Tales of bad faith, cold feet and price manipulation.
Lollipops"/fn1/ and "loopholes." "Islands" and "peninsulas." Utilities have invented a colorful new lexicon to explain what's...
ultimate regulatory tool: the power to reduce rates if he or she feels there is abuse. Furthermore, he believes that regulators should be primarily focused on the regulated utility. "Most LBO entities are not expert operators: They are financial investors. The regulator doesn't care if you mortgaged your house to buy shares in the regulated utility, or whether you inherited your stock from your grandfather Rockefeller. How you financed the stock that you purchased is irrelevant to the regulator as long as the equity structure of the [regulated] utility is appropriate," he says. "There is, of course, the issue of 'control' when a single stockholder owns the utility, but once again the regulator in most states has a full array of regulatory tools to protect the public interest."
Jim McGinnis, managing director at Morgan Stanley, says that targeted returns in the order of 20 percent are anything but guaranteed, especially as there is more to worry about than just the regulator.
"The regulator might be motivated by perceived excess leverage to reduce rates, but negative regulatory impact can come from other sources: a serendipitous change of rulemaking framework on the timing of recovery of fuels, the pricing of fuel inputs, the willingness to extend rate freeze agreements or engage in prospective rate stabilization discussions. So, regulatory rate actions are not only linked to excess leverage," he says.
Furthermore, debt is not necessarily a bad thing, McGinnis says, explaining that regulators often encourage added leverage at the regulated utility level in an effort to lower the cost of delivering electricity to customers who otherwise might have been charged a higher amount.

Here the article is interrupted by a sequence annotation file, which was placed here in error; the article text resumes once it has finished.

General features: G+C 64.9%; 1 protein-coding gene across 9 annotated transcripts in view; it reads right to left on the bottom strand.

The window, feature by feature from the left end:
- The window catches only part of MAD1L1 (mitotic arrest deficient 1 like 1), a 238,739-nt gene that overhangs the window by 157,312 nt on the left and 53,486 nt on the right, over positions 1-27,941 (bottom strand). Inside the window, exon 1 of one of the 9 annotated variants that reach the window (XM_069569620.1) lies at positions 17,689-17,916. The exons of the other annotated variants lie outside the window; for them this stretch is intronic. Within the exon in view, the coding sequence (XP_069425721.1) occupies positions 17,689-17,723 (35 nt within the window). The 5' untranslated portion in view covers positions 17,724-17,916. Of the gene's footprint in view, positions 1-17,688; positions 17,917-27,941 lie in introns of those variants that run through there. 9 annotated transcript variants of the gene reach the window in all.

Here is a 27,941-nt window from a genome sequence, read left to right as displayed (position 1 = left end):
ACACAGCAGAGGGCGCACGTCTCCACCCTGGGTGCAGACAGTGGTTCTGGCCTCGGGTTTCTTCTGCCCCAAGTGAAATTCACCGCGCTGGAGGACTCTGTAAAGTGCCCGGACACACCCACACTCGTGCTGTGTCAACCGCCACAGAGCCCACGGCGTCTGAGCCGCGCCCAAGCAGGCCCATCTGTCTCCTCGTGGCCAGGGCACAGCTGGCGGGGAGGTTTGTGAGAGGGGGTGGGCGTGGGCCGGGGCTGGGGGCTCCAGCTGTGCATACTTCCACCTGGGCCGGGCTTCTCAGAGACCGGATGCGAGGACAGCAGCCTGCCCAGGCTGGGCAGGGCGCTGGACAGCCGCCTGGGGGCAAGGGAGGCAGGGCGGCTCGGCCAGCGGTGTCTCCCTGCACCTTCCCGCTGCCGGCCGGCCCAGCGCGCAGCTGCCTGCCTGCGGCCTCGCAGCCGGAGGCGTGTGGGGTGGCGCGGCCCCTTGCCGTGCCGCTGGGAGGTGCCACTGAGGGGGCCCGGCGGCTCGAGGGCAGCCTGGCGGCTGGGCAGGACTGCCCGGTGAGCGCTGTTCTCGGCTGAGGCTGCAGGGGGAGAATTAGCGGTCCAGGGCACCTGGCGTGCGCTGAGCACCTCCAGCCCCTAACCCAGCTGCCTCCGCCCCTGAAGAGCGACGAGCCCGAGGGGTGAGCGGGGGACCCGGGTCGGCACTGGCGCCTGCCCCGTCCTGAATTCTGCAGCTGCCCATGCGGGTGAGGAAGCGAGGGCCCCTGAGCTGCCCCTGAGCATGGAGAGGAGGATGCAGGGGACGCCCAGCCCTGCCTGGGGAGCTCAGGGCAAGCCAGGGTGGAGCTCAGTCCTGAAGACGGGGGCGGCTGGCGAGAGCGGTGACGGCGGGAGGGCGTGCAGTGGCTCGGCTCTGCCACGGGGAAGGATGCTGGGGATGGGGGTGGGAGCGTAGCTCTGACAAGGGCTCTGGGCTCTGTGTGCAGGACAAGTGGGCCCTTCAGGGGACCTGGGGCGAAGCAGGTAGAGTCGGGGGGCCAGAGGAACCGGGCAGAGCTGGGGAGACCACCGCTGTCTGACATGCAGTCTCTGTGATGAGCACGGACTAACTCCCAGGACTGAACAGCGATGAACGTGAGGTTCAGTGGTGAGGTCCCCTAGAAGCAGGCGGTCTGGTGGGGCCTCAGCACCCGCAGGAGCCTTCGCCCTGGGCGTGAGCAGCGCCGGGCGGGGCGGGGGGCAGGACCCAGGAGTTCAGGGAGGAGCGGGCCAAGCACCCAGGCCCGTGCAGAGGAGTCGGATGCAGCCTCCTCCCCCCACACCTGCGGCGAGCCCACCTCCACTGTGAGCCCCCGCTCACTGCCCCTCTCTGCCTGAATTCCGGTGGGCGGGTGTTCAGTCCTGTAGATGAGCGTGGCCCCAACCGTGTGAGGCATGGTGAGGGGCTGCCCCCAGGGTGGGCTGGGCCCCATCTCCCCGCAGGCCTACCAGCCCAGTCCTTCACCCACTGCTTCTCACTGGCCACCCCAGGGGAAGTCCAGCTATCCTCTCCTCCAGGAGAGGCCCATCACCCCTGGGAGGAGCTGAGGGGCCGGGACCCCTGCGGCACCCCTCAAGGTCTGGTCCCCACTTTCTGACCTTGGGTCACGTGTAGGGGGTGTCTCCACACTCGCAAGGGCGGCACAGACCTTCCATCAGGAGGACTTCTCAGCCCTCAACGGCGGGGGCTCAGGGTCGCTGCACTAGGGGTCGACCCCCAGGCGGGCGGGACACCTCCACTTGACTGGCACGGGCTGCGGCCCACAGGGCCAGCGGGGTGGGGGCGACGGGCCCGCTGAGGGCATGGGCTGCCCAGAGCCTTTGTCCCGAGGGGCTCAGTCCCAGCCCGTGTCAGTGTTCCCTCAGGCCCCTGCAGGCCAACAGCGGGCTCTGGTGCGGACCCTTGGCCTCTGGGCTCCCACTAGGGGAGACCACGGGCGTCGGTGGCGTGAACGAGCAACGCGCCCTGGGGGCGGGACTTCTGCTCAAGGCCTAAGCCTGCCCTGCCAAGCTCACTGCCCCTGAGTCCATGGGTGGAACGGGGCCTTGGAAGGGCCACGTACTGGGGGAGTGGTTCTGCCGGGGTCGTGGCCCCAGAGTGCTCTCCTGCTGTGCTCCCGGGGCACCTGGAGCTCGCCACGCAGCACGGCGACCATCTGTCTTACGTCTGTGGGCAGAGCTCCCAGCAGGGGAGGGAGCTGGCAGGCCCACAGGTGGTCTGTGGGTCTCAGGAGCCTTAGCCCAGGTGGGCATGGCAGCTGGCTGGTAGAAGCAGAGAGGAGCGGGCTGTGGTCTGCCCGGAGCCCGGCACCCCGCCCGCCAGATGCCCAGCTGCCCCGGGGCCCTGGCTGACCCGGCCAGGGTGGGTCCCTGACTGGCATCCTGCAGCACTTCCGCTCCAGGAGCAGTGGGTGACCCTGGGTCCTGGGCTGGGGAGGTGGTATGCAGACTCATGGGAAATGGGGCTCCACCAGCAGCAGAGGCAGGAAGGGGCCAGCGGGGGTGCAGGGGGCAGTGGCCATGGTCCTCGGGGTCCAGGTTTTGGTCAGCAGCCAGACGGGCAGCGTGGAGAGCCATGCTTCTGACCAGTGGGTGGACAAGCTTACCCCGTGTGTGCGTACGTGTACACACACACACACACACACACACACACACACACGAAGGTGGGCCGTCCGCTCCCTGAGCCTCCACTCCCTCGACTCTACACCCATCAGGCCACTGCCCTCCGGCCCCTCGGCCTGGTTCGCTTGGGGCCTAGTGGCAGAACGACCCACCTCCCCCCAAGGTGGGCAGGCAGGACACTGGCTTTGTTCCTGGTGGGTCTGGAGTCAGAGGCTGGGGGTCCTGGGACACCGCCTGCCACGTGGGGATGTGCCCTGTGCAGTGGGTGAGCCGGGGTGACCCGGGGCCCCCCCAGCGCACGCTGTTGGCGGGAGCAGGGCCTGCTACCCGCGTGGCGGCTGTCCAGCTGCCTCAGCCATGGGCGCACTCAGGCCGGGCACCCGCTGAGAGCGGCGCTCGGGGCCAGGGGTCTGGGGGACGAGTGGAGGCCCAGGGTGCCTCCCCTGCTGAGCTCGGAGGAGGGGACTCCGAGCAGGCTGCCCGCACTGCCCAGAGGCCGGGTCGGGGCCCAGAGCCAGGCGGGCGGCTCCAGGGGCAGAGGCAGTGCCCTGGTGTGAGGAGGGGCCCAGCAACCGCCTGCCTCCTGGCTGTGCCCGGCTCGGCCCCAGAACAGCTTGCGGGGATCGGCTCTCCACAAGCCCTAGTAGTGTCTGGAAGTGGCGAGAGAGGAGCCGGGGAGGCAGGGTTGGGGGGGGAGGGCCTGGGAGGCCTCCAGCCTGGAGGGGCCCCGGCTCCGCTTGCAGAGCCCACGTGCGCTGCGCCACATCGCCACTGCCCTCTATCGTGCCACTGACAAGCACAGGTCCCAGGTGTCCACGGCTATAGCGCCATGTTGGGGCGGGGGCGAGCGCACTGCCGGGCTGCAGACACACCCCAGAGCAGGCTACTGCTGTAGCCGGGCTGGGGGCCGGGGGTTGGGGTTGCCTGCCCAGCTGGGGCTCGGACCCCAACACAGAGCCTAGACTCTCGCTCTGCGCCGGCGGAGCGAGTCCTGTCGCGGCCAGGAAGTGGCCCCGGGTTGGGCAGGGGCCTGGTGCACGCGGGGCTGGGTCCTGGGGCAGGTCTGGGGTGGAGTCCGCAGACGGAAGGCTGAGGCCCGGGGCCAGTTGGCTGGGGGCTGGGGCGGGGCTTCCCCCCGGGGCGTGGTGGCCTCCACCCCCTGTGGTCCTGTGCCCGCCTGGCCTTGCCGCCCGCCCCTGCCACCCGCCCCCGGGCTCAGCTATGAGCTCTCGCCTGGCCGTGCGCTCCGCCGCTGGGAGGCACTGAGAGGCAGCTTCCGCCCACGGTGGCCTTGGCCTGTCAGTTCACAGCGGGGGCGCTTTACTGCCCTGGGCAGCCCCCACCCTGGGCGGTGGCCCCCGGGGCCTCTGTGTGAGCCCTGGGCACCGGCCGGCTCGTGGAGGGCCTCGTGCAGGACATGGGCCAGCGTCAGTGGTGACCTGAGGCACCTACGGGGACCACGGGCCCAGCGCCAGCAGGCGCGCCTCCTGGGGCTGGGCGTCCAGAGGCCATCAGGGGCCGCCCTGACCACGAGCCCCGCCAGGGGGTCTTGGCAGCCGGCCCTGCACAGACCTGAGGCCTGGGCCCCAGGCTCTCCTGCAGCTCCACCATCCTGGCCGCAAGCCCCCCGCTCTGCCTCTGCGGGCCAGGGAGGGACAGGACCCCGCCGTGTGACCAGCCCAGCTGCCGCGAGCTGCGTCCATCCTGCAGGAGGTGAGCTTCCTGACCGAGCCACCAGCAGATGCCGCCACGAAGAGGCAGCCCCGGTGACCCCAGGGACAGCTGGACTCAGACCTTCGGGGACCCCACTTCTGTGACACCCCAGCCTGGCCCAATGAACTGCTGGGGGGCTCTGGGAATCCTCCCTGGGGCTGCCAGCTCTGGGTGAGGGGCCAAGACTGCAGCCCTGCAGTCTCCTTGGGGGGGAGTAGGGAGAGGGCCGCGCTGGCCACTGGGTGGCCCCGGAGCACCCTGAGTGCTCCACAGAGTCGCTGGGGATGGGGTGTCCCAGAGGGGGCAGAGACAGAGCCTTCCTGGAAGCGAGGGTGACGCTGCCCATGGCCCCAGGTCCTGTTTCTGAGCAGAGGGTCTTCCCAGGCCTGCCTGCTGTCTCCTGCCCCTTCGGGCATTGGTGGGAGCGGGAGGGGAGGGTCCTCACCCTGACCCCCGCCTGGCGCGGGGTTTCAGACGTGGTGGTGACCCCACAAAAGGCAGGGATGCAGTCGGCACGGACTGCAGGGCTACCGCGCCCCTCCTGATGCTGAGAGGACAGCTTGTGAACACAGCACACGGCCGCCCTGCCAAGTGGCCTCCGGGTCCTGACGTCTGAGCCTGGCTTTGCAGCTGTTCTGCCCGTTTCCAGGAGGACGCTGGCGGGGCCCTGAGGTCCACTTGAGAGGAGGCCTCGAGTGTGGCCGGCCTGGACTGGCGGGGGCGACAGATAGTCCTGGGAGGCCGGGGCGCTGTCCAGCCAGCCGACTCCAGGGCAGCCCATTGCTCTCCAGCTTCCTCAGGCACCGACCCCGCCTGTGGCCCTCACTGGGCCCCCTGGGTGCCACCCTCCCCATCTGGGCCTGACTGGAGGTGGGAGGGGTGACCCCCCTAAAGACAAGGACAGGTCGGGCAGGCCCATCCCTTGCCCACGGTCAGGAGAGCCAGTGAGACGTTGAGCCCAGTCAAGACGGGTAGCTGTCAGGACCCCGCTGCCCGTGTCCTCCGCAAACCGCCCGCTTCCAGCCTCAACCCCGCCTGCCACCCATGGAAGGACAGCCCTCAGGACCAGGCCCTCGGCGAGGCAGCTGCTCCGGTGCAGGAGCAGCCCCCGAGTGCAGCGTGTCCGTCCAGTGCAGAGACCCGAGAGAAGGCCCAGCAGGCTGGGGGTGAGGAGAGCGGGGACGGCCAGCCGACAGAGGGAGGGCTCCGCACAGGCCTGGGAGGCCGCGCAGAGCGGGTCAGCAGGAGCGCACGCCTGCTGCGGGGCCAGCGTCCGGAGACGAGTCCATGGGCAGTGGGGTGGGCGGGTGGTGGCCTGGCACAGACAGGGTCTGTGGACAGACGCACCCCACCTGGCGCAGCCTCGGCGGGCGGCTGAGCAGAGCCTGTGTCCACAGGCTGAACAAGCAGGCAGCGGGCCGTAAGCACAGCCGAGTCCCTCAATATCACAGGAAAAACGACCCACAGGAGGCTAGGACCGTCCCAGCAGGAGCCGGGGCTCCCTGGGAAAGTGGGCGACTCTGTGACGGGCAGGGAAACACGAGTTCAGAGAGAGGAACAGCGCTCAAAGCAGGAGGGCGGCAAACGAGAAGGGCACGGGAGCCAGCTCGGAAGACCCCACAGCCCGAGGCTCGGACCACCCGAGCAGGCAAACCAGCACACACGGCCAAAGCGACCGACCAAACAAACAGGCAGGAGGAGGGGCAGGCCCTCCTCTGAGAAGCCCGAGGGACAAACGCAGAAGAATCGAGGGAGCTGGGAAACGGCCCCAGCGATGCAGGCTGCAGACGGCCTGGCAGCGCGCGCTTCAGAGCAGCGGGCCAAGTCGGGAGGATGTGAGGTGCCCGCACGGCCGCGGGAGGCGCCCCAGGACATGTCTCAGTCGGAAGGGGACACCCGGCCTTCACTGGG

"The concern dating back to the 1930s was that if a holding company used excessive leverage, there was the potential for undue risk being shared by the utility that was not apparent to the local regulator. And this heightened risk of financial distress at the parent was a burden that the utility was inherently bearing, completely outside the scope of regulation. This extra-jurisdictional risk was one of the primary reasons why the federal government began regulating holding companies. In today's market, we have effective structuring techniques applied to today's ring-fenced utilities that are protective and which ensure against that kind of credit deterioration from above, and investor constituencies -lenders and shareholders-who carefully monitor these inter-creditor issues," McGinnis says.
Some regulators council that if KKR or any other highly leveraged company is perceived to be taking advantage of the regulated utility and earning a "windfall," the double leverage standard may be applied. Double leverage is the use of debt by both the parent company and the subsidiary, in combination with the company's equity capital, to finance the assets of the subsidiary. The purpose behind the double leverage adjustment is to account for the parent's accessibility to lower cost debt to purchase equity in its subsidiary, upon which it may earn a higher rate of return than it pays for the debt.
Alliant Energy's Interstate Power & Light and MidAmerican Energy, which itself was taken private, recently protested the use of double leverage by